“Yes that is a place,” she said. “More specifically, around the suburbs of New York City. My dad worked for a bank not far from the Twin Towers in Manhattan. We even went up to the viewing deck a few years before they fell, and he witnessed the second plane hit on September 11th.”

She graduated from Rowan University in 2013 with a degree in chemical engineering, and later earned a master’s degree in program management from the Naval Postgraduate School. Korngruen began her career at NSWCPD’s Program Management Office as the Assistant Hull, Mechanical and Electrical (HM&E) Sustainment Program Lead.

According to the nomination package, seasoned employees with five or more years of hands-on technical experience typically hold NSWCPD Program Management Office positions.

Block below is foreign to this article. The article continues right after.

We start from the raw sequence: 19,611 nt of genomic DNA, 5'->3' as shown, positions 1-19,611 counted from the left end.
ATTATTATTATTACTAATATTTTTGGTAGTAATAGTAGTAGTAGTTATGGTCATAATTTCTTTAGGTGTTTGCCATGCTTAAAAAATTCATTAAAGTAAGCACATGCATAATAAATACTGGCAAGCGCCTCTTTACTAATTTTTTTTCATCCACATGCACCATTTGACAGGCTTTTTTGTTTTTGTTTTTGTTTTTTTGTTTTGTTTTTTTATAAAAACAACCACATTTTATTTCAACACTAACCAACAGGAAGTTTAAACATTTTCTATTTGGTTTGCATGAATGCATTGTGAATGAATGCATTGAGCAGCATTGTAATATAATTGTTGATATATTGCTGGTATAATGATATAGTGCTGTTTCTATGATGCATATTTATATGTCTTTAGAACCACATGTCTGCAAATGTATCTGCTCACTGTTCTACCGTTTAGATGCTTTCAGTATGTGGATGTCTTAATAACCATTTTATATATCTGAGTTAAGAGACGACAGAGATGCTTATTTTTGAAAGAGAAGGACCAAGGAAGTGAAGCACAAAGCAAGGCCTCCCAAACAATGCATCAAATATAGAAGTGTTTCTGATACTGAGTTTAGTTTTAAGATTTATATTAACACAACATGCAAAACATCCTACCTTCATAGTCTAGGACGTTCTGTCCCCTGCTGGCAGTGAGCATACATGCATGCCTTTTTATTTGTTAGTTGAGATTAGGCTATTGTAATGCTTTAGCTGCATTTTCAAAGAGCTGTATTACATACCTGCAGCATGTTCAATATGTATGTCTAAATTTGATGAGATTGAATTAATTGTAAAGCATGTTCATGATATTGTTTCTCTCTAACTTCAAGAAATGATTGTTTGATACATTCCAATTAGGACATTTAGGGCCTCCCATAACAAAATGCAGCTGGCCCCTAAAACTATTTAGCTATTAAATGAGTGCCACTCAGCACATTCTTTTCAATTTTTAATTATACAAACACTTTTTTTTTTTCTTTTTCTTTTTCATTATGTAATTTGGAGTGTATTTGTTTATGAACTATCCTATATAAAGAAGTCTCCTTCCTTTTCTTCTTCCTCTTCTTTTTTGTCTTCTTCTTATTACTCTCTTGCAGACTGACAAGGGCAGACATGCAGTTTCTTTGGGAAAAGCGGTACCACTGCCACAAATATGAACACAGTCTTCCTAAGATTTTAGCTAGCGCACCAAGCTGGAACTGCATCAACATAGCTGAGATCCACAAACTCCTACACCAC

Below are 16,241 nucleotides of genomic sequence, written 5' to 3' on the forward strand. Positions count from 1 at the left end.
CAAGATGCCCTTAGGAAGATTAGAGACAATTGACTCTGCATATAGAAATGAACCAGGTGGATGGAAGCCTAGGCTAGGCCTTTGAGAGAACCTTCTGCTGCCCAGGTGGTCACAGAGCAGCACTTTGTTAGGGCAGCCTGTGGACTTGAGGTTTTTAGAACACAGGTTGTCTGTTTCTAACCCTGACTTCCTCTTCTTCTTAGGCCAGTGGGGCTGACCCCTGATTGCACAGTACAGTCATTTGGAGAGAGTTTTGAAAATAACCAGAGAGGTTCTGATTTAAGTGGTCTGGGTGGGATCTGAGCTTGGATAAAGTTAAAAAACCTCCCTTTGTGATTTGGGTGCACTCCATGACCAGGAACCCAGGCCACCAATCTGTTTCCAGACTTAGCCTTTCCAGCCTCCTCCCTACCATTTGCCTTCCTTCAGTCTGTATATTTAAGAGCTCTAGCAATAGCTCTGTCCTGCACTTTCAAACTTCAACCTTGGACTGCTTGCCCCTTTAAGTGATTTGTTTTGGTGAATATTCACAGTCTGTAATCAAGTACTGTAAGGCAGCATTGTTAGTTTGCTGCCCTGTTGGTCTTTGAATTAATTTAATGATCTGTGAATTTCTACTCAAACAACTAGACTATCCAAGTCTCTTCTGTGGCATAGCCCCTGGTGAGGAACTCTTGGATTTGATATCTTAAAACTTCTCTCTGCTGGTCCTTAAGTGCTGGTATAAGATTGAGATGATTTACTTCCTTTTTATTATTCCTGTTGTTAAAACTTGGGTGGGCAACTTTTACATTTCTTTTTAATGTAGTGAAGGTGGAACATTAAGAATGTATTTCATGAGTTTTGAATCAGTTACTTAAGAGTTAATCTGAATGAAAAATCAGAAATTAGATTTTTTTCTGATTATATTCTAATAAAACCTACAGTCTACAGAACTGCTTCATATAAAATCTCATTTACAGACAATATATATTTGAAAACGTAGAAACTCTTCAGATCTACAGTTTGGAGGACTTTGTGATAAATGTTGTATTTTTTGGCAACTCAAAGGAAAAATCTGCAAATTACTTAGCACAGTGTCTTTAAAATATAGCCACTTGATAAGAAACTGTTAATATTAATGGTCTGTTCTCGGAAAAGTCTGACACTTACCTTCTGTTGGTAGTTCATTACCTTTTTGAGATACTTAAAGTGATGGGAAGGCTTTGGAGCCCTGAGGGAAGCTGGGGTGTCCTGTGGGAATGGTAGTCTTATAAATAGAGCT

Korngruen spent only three and a half years as the Sustainment Assistant, and her performance in that role allowed her to take on the Program Lead responsibilities. Her willingness to quickly learn the HM&E technologies and manage the various sustainment project schedules and financial budgets within this program provided her with a diverse experience within the NSWCPD organization and the U.S. Navy.

Following the HM&E Sustainment Program Lead position, Korngruen spent time sharpening her programmatic and technical knowledge with temporary assignments as the Surface Ship Sustainment Office (PMS 443) Portfolio Manager, Cybersecurity Lead, the Surface Fleet Program Manager, and the Cross Platform Engineering and In-service Ships Branch Manager before being promoted as the NAVSEA21 Portfolio Manager in June 2021.